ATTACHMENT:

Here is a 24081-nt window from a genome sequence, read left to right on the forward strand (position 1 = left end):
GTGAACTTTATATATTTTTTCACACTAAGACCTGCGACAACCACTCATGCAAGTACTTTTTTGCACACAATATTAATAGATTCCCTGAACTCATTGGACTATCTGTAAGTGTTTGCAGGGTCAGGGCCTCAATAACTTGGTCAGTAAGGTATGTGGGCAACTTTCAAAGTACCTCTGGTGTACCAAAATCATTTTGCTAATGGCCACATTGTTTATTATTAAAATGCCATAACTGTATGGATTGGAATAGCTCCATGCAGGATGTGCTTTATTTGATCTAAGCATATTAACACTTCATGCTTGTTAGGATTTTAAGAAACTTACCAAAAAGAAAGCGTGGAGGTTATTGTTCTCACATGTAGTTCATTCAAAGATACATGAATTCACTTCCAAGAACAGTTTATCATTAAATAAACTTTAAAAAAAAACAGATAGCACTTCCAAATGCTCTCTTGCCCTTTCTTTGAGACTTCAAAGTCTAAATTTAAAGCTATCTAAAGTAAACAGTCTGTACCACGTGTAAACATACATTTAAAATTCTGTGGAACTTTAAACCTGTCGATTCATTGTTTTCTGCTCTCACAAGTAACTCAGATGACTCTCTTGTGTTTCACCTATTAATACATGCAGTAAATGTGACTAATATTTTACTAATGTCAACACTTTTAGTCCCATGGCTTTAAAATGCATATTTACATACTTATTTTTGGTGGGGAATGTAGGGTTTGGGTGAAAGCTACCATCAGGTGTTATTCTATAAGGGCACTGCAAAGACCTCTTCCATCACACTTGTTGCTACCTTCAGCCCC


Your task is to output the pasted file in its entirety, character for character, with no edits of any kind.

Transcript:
Here is a 24081-nt window from a genome sequence, read left to right on the forward strand (position 1 = left end):
GTGAACTTTATATATTTTTTCACACTAAGACCTGCGACAACCACTCATGCAAGTACTTTTTTGCACACAATATTAATAGATTCCCTGAACTCATTGGACTATCTGTAAGTGTTTGCAGGGTCAGGGCCTCAATAACTTGGTCAGTAAGGTATGTGGGCAACTTTCAAAGTACCTCTGGTGTACCAAAATCATTTTGCTAATGGCCACATTGTTTATTATTAAAATGCCATAACTGTATGGATTGGAATAGCTCCATGCAGGATGTGCTTTATTTGATCTAAGCATATTAACACTTCATGCTTGTTAGGATTTTAAGAAACTTACCAAAAAGAAAGCGTGGAGGTTATTGTTCTCACATGTAGTTCATTCAAAGATACATGAATTCACTTCCAAGAACAGTTTATCATTAAATAAACTTTAAAAAAAAACAGATAGCACTTCCAAATGCTCTCTTGCCCTTTCTTTGAGACTTCAAAGTCTAAATTTAAAGCTATCTAAAGTAAACAGTCTGTACCACGTGTAAACATACATTTAAAATTCTGTGGAACTTTAAACCTGTCGATTCATTGTTTTCTGCTCTCACAAGTAACTCAGATGACTCTCTTGTGTTTCACCTATTAATACATGCAGTAAATGTGACTAATATTTTACTAATGTCAACACTTTTAGTCCCATGGCTTTAAAATGCATATTTACATACTTATTTTTGGTGGGGAATGTAGGGTTTGGGTGAAAGCTACCATCAGGTGTTATTCTATAAGGGCACTGCAAAGACCTCTTCCATCACACTTGTTGCTACCTTCAGCCCC